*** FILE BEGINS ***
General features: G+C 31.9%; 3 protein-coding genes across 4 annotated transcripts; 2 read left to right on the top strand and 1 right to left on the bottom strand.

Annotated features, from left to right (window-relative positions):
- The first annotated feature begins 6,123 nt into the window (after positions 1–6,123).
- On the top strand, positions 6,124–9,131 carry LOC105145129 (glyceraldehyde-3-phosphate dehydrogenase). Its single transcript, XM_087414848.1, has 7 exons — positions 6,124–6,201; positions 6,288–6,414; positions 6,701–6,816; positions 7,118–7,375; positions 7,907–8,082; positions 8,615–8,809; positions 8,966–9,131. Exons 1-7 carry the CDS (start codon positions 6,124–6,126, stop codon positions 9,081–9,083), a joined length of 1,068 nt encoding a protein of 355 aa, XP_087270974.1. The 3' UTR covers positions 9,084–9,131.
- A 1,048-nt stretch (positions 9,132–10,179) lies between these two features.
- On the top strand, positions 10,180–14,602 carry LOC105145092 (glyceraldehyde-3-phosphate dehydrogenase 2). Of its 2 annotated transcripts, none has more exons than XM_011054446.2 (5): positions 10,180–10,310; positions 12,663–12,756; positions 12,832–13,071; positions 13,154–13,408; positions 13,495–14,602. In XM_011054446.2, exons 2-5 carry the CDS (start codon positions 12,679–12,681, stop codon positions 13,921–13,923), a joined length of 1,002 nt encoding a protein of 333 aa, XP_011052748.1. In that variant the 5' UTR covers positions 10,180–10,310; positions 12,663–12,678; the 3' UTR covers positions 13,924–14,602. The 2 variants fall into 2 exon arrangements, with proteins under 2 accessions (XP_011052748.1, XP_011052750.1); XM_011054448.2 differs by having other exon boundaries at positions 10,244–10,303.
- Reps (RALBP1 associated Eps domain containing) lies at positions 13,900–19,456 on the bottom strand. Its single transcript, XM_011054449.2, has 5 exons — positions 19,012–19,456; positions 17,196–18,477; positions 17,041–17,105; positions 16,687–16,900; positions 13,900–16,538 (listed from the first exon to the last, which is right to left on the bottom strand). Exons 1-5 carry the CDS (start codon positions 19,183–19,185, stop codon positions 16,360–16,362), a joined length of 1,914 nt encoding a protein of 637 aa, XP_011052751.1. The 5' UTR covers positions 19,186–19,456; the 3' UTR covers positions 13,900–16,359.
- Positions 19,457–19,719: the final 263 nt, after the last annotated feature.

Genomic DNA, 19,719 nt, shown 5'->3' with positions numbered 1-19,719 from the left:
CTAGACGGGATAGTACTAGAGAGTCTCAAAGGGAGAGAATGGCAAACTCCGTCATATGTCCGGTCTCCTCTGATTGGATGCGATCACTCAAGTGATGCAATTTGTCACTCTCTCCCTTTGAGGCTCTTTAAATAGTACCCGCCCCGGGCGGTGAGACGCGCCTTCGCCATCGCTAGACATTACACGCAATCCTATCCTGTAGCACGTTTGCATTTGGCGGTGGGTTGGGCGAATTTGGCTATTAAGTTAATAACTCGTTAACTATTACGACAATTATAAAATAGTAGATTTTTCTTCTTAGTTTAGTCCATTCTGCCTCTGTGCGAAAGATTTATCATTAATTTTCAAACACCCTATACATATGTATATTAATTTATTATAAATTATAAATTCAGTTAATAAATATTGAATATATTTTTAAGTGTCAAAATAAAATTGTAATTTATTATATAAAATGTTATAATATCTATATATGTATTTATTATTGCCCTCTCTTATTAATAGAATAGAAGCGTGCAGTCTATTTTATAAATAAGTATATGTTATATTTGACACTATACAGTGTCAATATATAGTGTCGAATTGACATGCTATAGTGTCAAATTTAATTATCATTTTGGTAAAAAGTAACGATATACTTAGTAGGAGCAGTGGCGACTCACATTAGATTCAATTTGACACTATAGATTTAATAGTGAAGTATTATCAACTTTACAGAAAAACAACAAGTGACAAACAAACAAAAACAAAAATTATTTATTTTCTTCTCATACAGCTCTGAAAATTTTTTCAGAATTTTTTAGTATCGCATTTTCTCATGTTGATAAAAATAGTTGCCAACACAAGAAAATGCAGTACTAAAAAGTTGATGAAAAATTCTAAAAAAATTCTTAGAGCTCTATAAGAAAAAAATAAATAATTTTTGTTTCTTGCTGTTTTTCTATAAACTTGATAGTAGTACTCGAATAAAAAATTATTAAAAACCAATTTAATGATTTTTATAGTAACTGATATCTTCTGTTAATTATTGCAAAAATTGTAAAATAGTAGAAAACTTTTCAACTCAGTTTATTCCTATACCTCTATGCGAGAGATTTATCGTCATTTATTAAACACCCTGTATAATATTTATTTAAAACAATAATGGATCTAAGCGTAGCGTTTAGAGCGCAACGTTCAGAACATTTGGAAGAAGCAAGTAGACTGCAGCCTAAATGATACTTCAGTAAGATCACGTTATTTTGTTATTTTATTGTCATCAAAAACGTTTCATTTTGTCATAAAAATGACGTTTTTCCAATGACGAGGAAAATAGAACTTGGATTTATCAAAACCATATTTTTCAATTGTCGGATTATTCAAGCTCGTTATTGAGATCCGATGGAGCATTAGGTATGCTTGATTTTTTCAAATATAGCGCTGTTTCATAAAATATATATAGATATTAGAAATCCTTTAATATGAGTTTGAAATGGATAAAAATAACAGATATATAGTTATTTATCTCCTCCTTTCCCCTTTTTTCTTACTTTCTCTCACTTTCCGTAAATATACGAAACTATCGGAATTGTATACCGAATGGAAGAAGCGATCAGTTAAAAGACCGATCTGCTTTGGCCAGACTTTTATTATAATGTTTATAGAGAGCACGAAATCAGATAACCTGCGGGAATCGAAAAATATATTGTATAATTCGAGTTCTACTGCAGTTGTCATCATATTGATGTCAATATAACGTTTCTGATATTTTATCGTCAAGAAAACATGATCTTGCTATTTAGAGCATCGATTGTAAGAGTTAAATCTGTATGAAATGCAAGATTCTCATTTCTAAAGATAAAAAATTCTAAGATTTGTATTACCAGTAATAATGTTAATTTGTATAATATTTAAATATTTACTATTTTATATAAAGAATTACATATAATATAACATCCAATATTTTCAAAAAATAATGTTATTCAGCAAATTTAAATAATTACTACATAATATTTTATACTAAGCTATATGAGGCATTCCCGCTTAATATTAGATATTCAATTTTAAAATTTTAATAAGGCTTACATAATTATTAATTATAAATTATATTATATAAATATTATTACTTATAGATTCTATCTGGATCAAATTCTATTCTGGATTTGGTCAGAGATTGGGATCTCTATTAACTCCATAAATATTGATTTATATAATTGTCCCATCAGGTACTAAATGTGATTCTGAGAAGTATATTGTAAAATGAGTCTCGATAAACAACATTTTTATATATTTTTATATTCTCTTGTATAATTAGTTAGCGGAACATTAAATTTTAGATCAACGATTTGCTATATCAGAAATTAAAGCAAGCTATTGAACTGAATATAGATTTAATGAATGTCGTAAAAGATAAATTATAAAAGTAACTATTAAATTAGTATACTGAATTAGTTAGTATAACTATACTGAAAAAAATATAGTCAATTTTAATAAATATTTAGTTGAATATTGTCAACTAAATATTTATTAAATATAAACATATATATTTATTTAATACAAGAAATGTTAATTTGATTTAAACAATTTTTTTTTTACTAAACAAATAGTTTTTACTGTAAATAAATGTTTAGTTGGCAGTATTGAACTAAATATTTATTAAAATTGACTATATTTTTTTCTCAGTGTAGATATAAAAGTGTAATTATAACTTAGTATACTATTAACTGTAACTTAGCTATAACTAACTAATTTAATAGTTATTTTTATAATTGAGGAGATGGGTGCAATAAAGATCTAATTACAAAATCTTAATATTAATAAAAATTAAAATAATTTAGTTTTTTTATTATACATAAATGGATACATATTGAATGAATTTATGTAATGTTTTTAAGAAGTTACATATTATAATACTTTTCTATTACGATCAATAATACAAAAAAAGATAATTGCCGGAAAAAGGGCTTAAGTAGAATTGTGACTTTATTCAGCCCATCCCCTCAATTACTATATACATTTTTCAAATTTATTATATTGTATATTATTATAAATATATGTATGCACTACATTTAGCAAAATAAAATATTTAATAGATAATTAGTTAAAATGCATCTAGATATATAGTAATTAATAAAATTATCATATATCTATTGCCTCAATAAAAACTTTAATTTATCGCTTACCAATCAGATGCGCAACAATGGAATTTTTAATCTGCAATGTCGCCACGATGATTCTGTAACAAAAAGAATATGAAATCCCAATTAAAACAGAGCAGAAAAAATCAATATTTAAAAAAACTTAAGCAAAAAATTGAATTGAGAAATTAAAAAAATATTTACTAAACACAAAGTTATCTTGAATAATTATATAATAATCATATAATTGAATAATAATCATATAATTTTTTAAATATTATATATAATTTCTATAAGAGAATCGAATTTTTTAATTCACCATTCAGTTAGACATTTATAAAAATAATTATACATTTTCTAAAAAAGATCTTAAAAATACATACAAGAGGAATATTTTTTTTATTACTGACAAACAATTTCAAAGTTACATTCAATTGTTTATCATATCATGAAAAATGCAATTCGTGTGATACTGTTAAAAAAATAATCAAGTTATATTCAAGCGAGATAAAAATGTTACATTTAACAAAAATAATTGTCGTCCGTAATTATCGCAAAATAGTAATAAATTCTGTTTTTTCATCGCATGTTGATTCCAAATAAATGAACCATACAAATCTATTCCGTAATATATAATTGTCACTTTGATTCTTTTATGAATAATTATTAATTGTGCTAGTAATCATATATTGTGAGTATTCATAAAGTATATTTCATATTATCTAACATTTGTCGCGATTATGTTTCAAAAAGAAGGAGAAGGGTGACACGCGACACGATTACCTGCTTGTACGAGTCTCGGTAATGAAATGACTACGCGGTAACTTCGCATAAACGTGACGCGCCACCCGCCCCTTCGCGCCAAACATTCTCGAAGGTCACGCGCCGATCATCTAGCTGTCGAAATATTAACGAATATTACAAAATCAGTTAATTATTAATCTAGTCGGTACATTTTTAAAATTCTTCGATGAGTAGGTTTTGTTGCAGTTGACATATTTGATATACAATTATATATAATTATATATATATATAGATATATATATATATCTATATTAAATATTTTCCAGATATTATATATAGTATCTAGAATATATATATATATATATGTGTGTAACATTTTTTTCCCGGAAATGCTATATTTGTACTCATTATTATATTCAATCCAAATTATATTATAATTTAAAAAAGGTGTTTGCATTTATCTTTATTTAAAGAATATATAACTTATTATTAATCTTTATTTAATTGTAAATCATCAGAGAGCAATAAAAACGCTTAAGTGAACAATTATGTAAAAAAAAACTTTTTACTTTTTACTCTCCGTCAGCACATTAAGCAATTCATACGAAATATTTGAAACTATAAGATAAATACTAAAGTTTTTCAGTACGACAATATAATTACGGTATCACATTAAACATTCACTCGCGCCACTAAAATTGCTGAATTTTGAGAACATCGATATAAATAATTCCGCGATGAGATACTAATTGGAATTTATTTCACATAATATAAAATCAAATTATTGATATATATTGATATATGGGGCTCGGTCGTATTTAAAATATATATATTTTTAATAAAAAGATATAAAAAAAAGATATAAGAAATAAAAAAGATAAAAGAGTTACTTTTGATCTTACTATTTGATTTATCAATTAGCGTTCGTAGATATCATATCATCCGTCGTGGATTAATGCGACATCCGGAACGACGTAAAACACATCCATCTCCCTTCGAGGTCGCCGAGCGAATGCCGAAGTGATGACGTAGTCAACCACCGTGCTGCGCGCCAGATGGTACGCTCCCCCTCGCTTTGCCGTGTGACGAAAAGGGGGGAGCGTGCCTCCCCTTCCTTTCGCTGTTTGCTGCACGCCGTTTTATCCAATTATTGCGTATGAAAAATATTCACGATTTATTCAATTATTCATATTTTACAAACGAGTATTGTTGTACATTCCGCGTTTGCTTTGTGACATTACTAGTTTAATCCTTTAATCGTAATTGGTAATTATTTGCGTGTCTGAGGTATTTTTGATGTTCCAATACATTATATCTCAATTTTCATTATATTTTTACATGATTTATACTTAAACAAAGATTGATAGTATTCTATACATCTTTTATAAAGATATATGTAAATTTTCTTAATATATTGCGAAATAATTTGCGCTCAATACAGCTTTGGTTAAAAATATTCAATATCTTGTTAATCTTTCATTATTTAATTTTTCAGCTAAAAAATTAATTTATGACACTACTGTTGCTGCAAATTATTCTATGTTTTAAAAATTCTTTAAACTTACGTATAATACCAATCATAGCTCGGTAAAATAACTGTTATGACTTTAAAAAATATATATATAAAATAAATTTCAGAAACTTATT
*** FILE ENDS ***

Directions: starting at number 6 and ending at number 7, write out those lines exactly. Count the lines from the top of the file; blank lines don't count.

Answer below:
- On the top strand, positions 10,180–14,602 carry LOC105145092 (glyceraldehyde-3-phosphate dehydrogenase 2). Of its 2 annotated transcripts, none has more exons than XM_011054446.2 (5): positions 10,180–10,310; positions 12,663–12,756; positions 12,832–13,071; positions 13,154–13,408; positions 13,495–14,602. In XM_011054446.2, exons 2-5 carry the CDS (start codon positions 12,679–12,681, stop codon positions 13,921–13,923), a joined length of 1,002 nt encoding a protein of 333 aa, XP_011052748.1. In that variant the 5' UTR covers positions 10,180–10,310; positions 12,663–12,678; the 3' UTR covers positions 13,924–14,602. The 2 variants fall into 2 exon arrangements, with proteins under 2 accessions (XP_011052748.1, XP_011052750.1); XM_011054448.2 differs by having other exon boundaries at positions 10,244–10,303.
- Reps (RALBP1 associated Eps domain containing) lies at positions 13,900–19,456 on the bottom strand. Its single transcript, XM_011054449.2, has 5 exons — positions 19,012–19,456; positions 17,196–18,477; positions 17,041–17,105; positions 16,687–16,900; positions 13,900–16,538 (listed from the first exon to the last, which is right to left on the bottom strand). Exons 1-5 carry the CDS (start codon positions 19,183–19,185, stop codon positions 16,360–16,362), a joined length of 1,914 nt encoding a protein of 637 aa, XP_011052751.1. The 5' UTR covers positions 19,186–19,456; the 3' UTR covers positions 13,900–16,359.